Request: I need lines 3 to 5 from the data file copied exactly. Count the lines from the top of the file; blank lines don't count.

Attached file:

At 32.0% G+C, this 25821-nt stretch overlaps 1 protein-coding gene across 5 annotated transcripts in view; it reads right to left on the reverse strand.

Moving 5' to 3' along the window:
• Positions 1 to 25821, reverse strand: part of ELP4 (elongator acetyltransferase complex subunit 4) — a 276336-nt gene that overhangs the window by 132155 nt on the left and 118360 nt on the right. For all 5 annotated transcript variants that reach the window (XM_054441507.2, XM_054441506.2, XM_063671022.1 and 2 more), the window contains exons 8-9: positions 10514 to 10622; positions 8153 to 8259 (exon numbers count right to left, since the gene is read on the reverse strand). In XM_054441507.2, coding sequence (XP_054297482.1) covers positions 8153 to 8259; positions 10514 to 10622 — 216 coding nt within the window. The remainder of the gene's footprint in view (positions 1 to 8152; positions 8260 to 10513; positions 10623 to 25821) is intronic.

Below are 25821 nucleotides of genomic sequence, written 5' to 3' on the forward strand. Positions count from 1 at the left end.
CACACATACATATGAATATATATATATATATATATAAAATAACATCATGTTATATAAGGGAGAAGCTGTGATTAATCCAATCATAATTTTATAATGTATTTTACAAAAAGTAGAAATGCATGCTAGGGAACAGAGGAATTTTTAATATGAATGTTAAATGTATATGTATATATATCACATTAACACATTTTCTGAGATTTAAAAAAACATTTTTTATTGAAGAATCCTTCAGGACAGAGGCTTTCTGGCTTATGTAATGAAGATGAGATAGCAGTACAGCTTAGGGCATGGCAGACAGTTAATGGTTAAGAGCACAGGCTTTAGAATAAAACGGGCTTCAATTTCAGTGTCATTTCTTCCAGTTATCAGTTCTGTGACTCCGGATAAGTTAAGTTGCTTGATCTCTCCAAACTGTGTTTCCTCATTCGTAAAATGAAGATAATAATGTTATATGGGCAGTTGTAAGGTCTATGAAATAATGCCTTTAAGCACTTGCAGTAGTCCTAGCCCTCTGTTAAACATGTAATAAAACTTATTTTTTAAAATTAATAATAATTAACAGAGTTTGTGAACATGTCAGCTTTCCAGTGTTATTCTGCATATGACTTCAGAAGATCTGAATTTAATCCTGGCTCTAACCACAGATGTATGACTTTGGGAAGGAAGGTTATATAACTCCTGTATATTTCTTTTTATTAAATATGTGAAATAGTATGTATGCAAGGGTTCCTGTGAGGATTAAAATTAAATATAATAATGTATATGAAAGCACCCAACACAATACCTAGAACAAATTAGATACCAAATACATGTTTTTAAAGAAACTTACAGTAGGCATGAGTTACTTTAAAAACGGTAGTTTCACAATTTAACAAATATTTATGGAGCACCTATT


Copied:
• Positions 1 to 25821, reverse strand: part of ELP4 (elongator acetyltransferase complex subunit 4) — a 276336-nt gene that overhangs the window by 132155 nt on the left and 118360 nt on the right. For all 5 annotated transcript variants that reach the window (XM_054441507.2, XM_054441506.2, XM_063671022.1 and 2 more), the window contains exons 8-9: positions 10514 to 10622; positions 8153 to 8259 (exon numbers count right to left, since the gene is read on the reverse strand). In XM_054441507.2, coding sequence (XP_054297482.1) covers positions 8153 to 8259; positions 10514 to 10622 — 216 coding nt within the window. The remainder of the gene's footprint in view (positions 1 to 8152; positions 8260 to 10513; positions 10623 to 25821) is intronic.

Below are 25821 nucleotides of genomic sequence, written 5' to 3' on the forward strand. Positions count from 1 at the left end.
CACACATACATATGAATATATATATATATATATATAAAATAACATCATGTTATATAAGGGAGAAGCTGTGATTAATCCAATCATAATTTTATAATGTATTTTACAAAAAGTAGAAATGCATGCTAGGGAACAGAGGAATTTTTAATATGAATGTTAAATGTATATGTATATATATCACATTAACACATTTTCTGAGATTTAAAAAAACATTTTTTATTGAAGAATCCTTCAGGACAGAGGCTTTCTGGCTTATGTAATGAAGATGAGATAGCAGTACAGCTTAGGGCATGGCAGACAGTTAATGGTTAAGAGCACAGGCTTTAGAATAAAACGGGCTTCAATTTCAGTGTCATTTCTTCCAGTTATCAGTTCTGTGACTCCGGATAAGTTAAGTTGCTTGATCTCTCCAAACTGTGTTTCCTCATTCGTAAAATGAAGATAATAATGTTATATGGGCAGTTGTAAGGTCTATGAAATAATGCCTTTAAGCACTTGCAGTAGTCCTAGCCCTCTGTTAAACATGTAATAAAACTTATTTTTTAAAATTAATAATAATTAACAGAGTTTGTGAACATGTCAGCTTTCCAGTGTTATTCTGCATATGACTTCAGAAGATCTGAATTTAATCCTGGCTCTAACCACAGATGTATGACTTTGGGAAGGAAGGTTATATAACTCCTGTATATTTCTTTTTATTAAATATGTGAAATAGTATGTATGCAAGGGTTCCTGTGAGGATTAAAATTAAATATAATAATGTATATGAAAGCACCCAACACAATACCTAGAACAAATTAGATACCAAATACATGTTTTTAAAGAAACTTACAGTAGGCATGAGTTACTTTAAAAACGGTAGTTTCACAATTTAACAAATATTTATGGAGCACCTATT